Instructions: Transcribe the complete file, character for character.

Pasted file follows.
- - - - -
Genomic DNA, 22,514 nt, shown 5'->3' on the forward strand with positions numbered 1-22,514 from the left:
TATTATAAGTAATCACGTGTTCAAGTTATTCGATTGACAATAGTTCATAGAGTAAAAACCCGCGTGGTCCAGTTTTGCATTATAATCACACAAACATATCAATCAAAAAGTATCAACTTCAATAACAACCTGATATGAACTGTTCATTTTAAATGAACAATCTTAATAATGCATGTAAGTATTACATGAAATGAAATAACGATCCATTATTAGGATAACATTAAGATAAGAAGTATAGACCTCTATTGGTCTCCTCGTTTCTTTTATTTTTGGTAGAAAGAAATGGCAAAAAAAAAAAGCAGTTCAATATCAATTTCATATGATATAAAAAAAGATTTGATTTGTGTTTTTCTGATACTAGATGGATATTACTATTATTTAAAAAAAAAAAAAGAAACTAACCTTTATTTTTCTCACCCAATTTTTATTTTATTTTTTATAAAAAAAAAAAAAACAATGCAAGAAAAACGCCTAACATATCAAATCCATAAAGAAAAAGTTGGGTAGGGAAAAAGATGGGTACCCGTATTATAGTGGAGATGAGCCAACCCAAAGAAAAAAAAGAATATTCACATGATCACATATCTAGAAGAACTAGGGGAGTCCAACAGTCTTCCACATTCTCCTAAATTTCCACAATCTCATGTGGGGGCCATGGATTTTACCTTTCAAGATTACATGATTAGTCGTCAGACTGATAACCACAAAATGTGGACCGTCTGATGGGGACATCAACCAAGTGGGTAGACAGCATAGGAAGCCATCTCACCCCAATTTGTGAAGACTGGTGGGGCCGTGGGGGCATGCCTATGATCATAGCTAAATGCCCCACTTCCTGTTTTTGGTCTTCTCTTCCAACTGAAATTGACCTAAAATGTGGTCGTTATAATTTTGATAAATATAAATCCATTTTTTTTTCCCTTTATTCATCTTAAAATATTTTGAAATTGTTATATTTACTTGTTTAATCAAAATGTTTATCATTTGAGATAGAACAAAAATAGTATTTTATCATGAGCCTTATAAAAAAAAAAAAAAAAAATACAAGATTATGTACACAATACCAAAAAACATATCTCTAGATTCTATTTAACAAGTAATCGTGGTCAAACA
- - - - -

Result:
Genomic DNA, 22,514 nt, shown 5'->3' on the forward strand with positions numbered 1-22,514 from the left:
TATTATAAGTAATCACGTGTTCAAGTTATTCGATTGACAATAGTTCATAGAGTAAAAACCCGCGTGGTCCAGTTTTGCATTATAATCACACAAACATATCAATCAAAAAGTATCAACTTCAATAACAACCTGATATGAACTGTTCATTTTAAATGAACAATCTTAATAATGCATGTAAGTATTACATGAAATGAAATAACGATCCATTATTAGGATAACATTAAGATAAGAAGTATAGACCTCTATTGGTCTCCTCGTTTCTTTTATTTTTGGTAGAAAGAAATGGCAAAAAAAAAAAGCAGTTCAATATCAATTTCATATGATATAAAAAAAGATTTGATTTGTGTTTTTCTGATACTAGATGGATATTACTATTATTTAAAAAAAAAAAAAGAAACTAACCTTTATTTTTCTCACCCAATTTTTATTTTATTTTTTATAAAAAAAAAAAAAACAATGCAAGAAAAACGCCTAACATATCAAATCCATAAAGAAAAAGTTGGGTAGGGAAAAAGATGGGTACCCGTATTATAGTGGAGATGAGCCAACCCAAAGAAAAAAAAGAATATTCACATGATCACATATCTAGAAGAACTAGGGGAGTCCAACAGTCTTCCACATTCTCCTAAATTTCCACAATCTCATGTGGGGGCCATGGATTTTACCTTTCAAGATTACATGATTAGTCGTCAGACTGATAACCACAAAATGTGGACCGTCTGATGGGGACATCAACCAAGTGGGTAGACAGCATAGGAAGCCATCTCACCCCAATTTGTGAAGACTGGTGGGGCCGTGGGGGCATGCCTATGATCATAGCTAAATGCCCCACTTCCTGTTTTTGGTCTTCTCTTCCAACTGAAATTGACCTAAAATGTGGTCGTTATAATTTTGATAAATATAAATCCATTTTTTTTTCCCTTTATTCATCTTAAAATATTTTGAAATTGTTATATTTACTTGTTTAATCAAAATGTTTATCATTTGAGATAGAACAAAAATAGTATTTTATCATGAGCCTTATAAAAAAAAAAAAAAAAAATACAAGATTATGTACACAATACCAAAAAACATATCTCTAGATTCTATTTAACAAGTAATCGTGGTCAAACA